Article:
Phil Reynolds, managing director of lending at Newable, says: “You may have been rejected by scorecard lenders but we’re going to give you a decision as quickly as possible. You either get a quick yes or a quick no.”
Reynolds previously worked at Travelex, Barclays and LEK Consulting.
A proportion of NBF’s loan book is underpinned by the Enterprise Finance Guarantee scheme, which provides lenders with a Government-backed guarantee for up to 75pc of the outstanding balance of eligible facilities, potentially enabling a “no” credit decision from a lender to become a “yes”.
“This is going to become a bigger problem for banks as most of these businesses don’t have physical assets but what they do have is intellectual property,” says Reynolds. “Shifting away from hard assets to soft assets is a theme where the whole market is going to have to adapt.”
Newable Private Investing
NPI acts as an introducer of start-ups to angel investors and runs tax-efficient funds for investors who want to back a range of innovative businesses.
Named by Beauhurst as the UK’s most active early stage investment network, over the last two years NPI has facilitated 51 EIS investments raising a total of £36m.
Angel investors can either invest directly or through the Newable Scale-Up Fund 3.
“We saw 1,500 business plans last year, which we whittle down to 70 that we put before our network of 500 active angel investors,” says Wright.
Out of this, around 20 receive investment.
This process has resulted in a failure rate less than half of the average for London start-ups; one third of previous NPI investments have been deemed a success.
Exits include Hallmarq Veterinary Imagining, a specialist in advanced diagnostics for horses and companion animals, which yielded five-fold returns when it completed a management buyout led by August Equity in December 2018.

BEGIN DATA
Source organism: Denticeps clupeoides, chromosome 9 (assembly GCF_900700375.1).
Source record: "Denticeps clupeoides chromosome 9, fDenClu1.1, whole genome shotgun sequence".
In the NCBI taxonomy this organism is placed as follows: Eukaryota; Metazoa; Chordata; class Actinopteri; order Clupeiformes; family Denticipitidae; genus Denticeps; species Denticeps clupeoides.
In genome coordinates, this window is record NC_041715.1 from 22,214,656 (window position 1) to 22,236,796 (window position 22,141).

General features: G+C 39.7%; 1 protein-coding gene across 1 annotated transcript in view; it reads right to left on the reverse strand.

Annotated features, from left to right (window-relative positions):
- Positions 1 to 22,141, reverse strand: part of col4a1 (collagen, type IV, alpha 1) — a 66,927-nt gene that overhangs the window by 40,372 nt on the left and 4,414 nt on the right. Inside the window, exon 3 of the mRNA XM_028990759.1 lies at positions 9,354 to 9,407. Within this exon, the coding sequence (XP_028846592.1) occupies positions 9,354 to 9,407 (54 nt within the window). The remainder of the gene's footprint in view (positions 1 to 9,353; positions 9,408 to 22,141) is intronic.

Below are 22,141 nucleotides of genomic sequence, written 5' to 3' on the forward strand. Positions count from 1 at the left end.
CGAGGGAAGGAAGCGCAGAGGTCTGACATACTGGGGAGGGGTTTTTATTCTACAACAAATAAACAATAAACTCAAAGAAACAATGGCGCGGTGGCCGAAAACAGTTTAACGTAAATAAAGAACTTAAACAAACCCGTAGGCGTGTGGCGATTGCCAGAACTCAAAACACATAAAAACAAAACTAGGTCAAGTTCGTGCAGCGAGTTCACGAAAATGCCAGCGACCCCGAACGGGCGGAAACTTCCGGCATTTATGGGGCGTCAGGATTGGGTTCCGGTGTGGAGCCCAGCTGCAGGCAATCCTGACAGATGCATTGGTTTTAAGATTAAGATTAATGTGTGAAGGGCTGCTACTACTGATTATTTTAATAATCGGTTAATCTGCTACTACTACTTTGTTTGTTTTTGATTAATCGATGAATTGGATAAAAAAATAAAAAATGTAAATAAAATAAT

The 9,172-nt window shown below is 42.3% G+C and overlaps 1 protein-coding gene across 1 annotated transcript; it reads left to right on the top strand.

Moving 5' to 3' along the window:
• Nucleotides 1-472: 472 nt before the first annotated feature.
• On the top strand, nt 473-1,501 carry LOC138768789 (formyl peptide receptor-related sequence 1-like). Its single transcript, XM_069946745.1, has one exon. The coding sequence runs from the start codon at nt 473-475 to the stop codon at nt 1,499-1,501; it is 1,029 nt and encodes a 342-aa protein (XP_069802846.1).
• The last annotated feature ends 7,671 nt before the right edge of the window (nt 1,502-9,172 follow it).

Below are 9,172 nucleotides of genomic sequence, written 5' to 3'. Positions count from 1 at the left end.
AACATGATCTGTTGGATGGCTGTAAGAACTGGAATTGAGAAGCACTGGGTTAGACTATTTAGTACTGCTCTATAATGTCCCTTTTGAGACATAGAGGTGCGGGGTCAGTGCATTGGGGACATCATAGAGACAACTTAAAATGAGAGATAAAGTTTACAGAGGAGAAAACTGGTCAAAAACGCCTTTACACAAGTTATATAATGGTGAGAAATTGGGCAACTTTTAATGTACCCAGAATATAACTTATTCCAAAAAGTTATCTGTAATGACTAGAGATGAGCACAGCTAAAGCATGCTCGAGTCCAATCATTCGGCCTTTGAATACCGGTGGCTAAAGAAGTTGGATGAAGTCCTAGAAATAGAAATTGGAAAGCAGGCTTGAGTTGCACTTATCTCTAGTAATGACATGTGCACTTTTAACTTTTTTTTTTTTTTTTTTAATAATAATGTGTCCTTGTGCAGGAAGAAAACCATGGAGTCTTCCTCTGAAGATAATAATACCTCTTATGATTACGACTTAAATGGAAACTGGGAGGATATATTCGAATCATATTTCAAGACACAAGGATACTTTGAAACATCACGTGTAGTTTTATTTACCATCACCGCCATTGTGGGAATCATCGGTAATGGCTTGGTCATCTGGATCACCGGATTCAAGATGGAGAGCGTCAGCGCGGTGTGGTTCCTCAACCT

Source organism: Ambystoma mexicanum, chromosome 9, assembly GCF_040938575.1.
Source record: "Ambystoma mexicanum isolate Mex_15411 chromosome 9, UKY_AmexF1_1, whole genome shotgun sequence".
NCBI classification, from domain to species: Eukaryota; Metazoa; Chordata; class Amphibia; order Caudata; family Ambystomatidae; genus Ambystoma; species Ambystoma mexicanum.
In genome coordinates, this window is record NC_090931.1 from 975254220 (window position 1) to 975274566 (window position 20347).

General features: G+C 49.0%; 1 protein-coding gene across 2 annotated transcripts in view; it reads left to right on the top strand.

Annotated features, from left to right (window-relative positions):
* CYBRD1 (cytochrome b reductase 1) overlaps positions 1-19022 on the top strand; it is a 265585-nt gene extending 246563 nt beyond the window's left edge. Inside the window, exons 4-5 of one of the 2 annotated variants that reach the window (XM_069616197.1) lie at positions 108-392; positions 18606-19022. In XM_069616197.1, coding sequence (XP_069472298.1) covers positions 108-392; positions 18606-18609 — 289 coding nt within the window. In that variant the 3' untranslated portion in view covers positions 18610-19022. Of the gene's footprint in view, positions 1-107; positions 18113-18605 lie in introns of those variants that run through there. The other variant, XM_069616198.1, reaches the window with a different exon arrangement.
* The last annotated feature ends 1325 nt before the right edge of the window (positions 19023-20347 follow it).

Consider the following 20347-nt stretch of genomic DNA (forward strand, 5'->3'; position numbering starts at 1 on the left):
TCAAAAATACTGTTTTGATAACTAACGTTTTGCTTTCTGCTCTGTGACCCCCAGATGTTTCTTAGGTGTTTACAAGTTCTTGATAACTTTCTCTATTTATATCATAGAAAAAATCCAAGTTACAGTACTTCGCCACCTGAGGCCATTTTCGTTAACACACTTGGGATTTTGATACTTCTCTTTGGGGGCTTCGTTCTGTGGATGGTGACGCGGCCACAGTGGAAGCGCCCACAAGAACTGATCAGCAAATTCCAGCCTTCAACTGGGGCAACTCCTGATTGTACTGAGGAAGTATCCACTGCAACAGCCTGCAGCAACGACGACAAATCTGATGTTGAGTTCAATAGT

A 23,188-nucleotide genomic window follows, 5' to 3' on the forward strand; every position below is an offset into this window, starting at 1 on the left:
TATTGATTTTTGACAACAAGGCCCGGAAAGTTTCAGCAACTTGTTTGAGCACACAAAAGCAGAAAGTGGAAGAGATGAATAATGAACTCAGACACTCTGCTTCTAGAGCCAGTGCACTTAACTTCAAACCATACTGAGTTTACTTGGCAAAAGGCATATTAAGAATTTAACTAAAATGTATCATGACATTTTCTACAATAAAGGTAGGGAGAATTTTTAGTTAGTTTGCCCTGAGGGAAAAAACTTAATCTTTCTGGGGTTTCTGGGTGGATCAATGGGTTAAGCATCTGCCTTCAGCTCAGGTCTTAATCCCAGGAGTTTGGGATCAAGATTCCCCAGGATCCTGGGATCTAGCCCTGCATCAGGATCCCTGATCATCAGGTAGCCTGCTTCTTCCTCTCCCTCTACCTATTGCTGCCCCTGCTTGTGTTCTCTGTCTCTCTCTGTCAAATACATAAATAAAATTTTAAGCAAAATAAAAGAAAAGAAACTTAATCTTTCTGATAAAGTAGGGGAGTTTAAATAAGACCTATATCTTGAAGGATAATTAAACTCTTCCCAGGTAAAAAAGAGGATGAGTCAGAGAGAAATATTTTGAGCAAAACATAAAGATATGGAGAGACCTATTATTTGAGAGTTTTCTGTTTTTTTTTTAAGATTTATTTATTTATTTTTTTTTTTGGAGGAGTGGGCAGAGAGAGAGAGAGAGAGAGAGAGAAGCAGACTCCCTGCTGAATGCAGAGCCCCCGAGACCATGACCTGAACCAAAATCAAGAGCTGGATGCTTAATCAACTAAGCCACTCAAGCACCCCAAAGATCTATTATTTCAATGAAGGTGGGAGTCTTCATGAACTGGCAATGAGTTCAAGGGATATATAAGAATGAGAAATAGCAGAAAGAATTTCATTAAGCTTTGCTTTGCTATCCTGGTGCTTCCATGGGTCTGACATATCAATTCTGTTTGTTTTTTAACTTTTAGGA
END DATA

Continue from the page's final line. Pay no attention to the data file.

The current NPI portfolio includes Rezatec, a cloud-based analytics platform for satellite data; Sphere Fluidics, which facilitates advanced screening and characterisation of cells for applications in biotech and pharmaceuticals; and Hummingbird Technologies, an agritech company using drones to provide farmers with sophisticated insight into crop development.
Newable Scale-Up Fund 3
Over the years, Newable has raised £10m through various legacy EIS funds.
In January, NPI launched a £10m evergreen EIS fund targeting tech companies hoping to scale.
Newable Scaleup Fund 3 is aimed at high-growth businesses in knowledge-intensive sectors such as electronics, automation, medtech, and spacetech to bridge the gap between seed and Series A funding as they look to scale up.
The fund targets high-growth early stage companies that have moved from concept to a working business model but don’t yet have the numbers to attract VC or private equity money.
Newable’s latest initiative Newable Capital finances management buyouts of healthy companies whose owners want to exit.
There are 77,000 companies a year in the sub-£10m enterprise-value range that need to sell because either their owners want to exit because they want to retire or for other personal reasons.
It used to be that a management team would buy out the owners and they could do that either through borrowing from their high-street bank or through a venture capital trust (VCT).
However, VCT legislation has changed stopping VCTs from investing in management buyouts and banks are not interested in small businesses because the deal costs are uneconomic.
Newable has committed £25m to its new MBO finance programme, buying five businesses itself as a test, building them up and helping their management buy the businesses over a three to five-year time period.
Business participating in the trial scheme so far include an insulation -component manufacturer, a factory machinery-installation company, a medical equipment manufacturer and an aluminum-window-frame manufacturer.
Wright says: ““These are all solid businesses that we can support in the next stage of their journey.”
Adds Mason: “We’re specifically looking for businesses that have specialist sector expertise and the ability to export. It’s not a particularly new idea. It’s what 3i set out to do 40 years ago.”
Newable surveyed 263 potential companies before settling on the first five, three of which are about to complete.
It plans to launch a management buyout fund within the next 12 months, initially raising £50m.
Mason says: “We want to be the bridge between where you’ve got management running businesses but not owning them. Otherwise, their only other route is a trade sale, which is often not in the interest of founders and means loss of jobs.
“Private equity is not interested because although these are good solid businesses, they’re not capable of tripling turnover, which is what PE is looking for.
“It’s supporting businesses by putting them in drydock for a few years and refitting them before releasing them down the slipway again.”